Down under juniper: a history of Australian gin

It should come as no surprise that Australian gin has become one of the most sought-after variations. After all, our famed distilleries are taking home awards from competitions all over the globe!

What makes Australian gin so interesting is the rare and unique ingredients being used to produce these fascinating spirits, providing so much room for creativity in this industry relatively young to Australian shores.

Today, Aussie gin producers are using all kinds of ubiquitous ingredients to produce flavours that tantalise gin lovers from London to Los Angeles and beyond, but we didn’t exactly start out as a gin-distilling nation ourselves…

It all started with… whiskey?

There is a man with a name you may be aware of if you’ve spent any time looking into Australian spirits: Bill Lark. The man is synonymous with Australian whiskey and, on a wider scale, one of the faces of Australian spirit production. Lark’s Tasmanian whiskey distillery was the first distillery on the island to be granted a licence in over 150 years, and that was only back in 1992!

Not only did Lark Distillery quickly make a name for itself through its fine Single Malt Whiskey, but it soon set the course for other Aussie spirits, like the great juniper gin, to commence production in Australia.

And, funnily enough, this production began with Bill’s brother, Jon Lark. Inspired by his brother’s unparalleled success, he and his wife, Sarah, began producing what is now some of the world’s finest contemporary gin on Kangaroo Island.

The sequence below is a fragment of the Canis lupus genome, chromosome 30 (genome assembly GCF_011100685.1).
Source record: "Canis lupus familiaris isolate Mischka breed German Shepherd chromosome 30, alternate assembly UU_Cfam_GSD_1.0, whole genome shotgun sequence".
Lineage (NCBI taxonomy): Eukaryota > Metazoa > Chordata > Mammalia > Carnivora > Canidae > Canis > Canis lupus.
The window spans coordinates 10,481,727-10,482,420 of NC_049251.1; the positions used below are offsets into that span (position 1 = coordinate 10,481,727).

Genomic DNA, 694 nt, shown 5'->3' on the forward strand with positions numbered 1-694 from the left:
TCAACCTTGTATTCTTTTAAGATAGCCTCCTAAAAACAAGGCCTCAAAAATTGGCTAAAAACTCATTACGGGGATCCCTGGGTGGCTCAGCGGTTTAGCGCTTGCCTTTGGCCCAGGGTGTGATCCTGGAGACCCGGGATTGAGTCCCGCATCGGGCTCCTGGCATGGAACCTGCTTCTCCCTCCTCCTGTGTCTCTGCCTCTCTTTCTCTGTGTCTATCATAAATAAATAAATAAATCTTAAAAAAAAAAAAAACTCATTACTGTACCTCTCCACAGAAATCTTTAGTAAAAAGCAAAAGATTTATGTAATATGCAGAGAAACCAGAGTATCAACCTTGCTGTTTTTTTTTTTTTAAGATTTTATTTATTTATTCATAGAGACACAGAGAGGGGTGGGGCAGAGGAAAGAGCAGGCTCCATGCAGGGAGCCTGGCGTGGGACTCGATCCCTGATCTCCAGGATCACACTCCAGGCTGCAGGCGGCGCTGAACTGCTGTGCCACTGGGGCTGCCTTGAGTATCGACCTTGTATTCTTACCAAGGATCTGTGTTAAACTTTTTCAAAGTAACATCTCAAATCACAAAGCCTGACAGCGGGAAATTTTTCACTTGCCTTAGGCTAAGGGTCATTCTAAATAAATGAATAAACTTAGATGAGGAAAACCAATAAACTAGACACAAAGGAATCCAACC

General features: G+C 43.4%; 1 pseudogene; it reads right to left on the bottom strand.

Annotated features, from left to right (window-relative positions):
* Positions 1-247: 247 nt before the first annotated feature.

They wanted to create Australia’s first dedicated gin distillery, producing the drop with an Aussie twist – the boobialla. By combining both the classic juniper berry with boobialla, Kangaroo Island Spirits was able to produce a brand new style of gin combining both traditional and new ingredients.

It was the start of something special

For some time, it was only Kangaroo Island Spirits producing its botanical variants, but there was a sudden influx of micro-distilleries setting up shop all over the country. Soon, people started to consider gin as an industry that could find a welcoming home in Australia.

Soon, Australian cities started to take notice, and legendary institutions like Melbourne’s Gin Palace began dedicating their service to this spirit that had once played second fiddle to other Aussie spirits like rum and, more recently, whiskey.

But it was Western Australia’s West Winds distillery that really put Aussie gin on the map with its affordable, yet incredibly delicious house-pourable gin. In fact, the distillery was a meagre three weeks’ old when it scored the Double Gold at the San Francisco World Spirits Competition – some calling it the most revered spirits comp in the world.    

Aussie gin was clearly starting to make progress on a global scale…

From there, fantastic distilleries like Four Pillars and the Adelaide Hills Distillery popped up, with both distilleries quickly earning fantastic reputations for their variants. This was back around 2013, when there were just 10 gins being made in Australia. Fast forward eight years, and there are now roughly an amazing 700 gins being made in the country.

The speed and rapid interest that came with gin production in Australia is a testament to our distilleries, the unique production methods and fine, native ingredients being used to produce delicious botanical variants. From lemon myrtle to lilly pilly, peppermint gum and native ginger just some of the ingredients going into our fine drops, it’s easy to see why Australian is always turning heads on the international stage.

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